Cell polarity

Cellular Organization and Control
Centro de Biología Molecular “Severo Ochoa” CSIC-UAM (CBMSO)

Most vertebrate cells have a primary cilium that extends up to 10 μm outwards from the cell as a single, nonmotile appendage. This structure consists of a specialized ciliary membrane that surrounds a microtubule-based structure termed the axoneme. The ciliary membrane is biochemically distinct from, yet continuous with, the plasma membrane. Primary cilia sense a diverse range of environmental signals in the extracellular milieu, and through various surface receptors localized on the ciliary membrane, relay these signals to the cell body. Primary cilia act as photosensors (rhodopsin signaling in cone and rod photoreceptors), chemosensors (odorant receptors on olfactory neurons), mechanosensors (e.g., signaling in response to urine flow in the kidney), and biochemical sensors (e.g., signaling by growth factors receptors). Important signaling pathways involved in cell proliferation, differentiation, survival and migration such as Hedgehog (Hh), Wnt, Notch, Hippo and PDFG-a signaling are orchestrated in the primary cilium. Given the importance of its role, it is not surprising that primary cilium dysfunction is associated with a large list of heterogeneous human developmental and degenerative disorders, collectively known as ciliopathies, that affect nearly every major body organ.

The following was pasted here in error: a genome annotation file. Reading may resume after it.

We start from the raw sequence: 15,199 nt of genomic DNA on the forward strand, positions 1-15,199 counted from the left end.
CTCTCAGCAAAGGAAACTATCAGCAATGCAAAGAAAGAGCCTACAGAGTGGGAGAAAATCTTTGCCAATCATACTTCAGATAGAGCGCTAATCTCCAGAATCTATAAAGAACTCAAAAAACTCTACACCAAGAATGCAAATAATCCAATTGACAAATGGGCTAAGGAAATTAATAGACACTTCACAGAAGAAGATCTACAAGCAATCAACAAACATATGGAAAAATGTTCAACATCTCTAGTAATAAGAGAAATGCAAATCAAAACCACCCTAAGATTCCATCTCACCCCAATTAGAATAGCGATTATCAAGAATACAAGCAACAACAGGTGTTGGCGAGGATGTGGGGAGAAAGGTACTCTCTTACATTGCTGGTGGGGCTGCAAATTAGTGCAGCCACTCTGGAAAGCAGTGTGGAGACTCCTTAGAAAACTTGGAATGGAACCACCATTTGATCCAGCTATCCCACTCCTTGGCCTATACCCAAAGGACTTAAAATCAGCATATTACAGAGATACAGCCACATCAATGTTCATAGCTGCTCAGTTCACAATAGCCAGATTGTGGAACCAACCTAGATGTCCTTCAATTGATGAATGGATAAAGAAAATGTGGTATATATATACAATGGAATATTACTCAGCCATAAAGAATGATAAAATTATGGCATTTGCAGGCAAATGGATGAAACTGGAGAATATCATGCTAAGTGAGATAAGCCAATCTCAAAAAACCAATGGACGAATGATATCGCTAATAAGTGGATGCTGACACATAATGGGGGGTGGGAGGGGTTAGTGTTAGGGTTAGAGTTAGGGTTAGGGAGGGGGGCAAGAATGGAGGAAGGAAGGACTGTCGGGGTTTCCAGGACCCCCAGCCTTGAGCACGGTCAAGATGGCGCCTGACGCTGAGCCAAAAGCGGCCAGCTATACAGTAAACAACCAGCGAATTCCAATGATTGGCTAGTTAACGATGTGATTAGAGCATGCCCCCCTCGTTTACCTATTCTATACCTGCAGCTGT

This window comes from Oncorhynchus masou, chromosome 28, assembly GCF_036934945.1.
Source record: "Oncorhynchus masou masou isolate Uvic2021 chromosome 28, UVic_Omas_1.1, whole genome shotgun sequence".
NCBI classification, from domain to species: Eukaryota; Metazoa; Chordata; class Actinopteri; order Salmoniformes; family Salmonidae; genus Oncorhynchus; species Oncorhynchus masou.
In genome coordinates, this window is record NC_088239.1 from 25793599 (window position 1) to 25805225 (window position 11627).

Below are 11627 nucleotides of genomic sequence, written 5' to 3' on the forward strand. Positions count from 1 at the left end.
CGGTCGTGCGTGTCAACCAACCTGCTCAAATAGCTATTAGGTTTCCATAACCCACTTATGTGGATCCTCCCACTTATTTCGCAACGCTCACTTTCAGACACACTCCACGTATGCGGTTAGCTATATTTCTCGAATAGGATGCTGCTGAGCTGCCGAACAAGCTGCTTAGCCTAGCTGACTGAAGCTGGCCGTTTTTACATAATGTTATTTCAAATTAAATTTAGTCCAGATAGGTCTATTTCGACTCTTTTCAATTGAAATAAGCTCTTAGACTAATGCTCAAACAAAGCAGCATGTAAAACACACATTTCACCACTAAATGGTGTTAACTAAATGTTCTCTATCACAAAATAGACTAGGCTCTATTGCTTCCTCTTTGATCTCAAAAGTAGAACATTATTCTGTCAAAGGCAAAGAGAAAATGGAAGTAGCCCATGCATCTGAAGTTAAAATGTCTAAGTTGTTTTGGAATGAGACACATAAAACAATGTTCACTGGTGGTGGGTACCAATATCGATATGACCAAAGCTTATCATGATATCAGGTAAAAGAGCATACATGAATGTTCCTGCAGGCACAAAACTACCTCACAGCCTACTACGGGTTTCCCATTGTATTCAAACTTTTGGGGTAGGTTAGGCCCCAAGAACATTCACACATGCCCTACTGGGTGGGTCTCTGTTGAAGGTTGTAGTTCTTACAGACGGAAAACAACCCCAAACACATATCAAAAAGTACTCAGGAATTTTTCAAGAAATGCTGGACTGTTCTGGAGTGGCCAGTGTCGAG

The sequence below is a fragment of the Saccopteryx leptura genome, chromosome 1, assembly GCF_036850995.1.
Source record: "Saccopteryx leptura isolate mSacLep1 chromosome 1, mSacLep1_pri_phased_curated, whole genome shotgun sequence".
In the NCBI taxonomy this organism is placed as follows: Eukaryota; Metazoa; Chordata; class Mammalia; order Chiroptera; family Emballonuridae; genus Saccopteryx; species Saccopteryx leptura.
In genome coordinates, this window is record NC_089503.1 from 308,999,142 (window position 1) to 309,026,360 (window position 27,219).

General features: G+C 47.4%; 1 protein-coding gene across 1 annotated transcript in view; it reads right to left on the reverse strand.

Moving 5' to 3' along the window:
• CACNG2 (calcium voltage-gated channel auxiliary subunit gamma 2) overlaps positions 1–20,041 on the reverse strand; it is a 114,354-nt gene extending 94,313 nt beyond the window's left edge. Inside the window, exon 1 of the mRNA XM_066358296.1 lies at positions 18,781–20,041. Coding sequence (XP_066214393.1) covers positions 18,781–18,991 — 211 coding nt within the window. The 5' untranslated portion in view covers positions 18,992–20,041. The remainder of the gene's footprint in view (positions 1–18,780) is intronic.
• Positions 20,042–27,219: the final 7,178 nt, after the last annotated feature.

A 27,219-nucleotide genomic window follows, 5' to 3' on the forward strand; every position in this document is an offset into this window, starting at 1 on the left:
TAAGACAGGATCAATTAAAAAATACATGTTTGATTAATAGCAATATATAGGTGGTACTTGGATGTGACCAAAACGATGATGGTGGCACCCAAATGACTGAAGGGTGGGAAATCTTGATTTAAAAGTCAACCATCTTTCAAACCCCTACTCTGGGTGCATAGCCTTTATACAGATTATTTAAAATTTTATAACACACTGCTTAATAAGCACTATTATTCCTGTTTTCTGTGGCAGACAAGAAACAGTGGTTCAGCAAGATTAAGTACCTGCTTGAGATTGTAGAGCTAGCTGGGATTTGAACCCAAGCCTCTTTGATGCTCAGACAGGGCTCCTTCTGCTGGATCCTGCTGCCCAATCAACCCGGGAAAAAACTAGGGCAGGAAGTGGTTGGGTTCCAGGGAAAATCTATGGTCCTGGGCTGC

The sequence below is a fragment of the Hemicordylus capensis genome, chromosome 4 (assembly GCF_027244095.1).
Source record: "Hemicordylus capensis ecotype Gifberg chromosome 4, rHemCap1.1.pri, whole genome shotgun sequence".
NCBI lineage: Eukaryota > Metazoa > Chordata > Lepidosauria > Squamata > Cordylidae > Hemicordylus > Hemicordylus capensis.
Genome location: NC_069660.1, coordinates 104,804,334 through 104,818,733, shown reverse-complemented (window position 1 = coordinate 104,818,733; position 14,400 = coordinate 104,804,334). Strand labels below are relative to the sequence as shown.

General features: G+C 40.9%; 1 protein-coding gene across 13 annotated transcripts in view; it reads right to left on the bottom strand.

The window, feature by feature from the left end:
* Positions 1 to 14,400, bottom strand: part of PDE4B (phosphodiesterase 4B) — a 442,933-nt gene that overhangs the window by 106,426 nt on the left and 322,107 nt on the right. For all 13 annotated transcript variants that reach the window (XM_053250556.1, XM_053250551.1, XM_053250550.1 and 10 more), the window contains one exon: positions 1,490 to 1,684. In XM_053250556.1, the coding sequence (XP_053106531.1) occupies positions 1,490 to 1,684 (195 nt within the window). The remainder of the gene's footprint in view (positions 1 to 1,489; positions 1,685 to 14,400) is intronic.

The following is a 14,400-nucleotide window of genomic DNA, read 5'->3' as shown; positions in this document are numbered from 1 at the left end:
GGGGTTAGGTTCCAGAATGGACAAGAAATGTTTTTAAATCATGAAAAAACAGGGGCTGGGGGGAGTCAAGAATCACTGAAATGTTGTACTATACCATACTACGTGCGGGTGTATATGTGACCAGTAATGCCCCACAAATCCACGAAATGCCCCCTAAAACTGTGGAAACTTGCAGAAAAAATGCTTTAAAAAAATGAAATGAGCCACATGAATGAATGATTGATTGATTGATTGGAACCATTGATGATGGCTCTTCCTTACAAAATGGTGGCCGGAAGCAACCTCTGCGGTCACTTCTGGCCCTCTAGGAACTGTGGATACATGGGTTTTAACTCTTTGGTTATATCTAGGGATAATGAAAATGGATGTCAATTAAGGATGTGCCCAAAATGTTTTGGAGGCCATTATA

We are interested in the analysis of the participation of members of the MAL protein family in primary cilium formation. Previous results indicate that plasmolipin (PLLP), a member of the MAL family, is required for primary ciliogenesis in polarized epithelial cells. We have recently carried out a proteomic analysis of the proteins pulled-down with PLLP. Among the proteins identified we found several subunits of different tethering factors of the Complex Associated with Tethering Containing Helical Rods (CATCHR) family. The project to be carrying out will deal with the characterization of the interaction of PLLP, with the CATCHR tethering factor GARP/EARP complexes and the study of their role in primary ciliogenesis.


Biomolecules & Cell D.
Molecular Biomedicine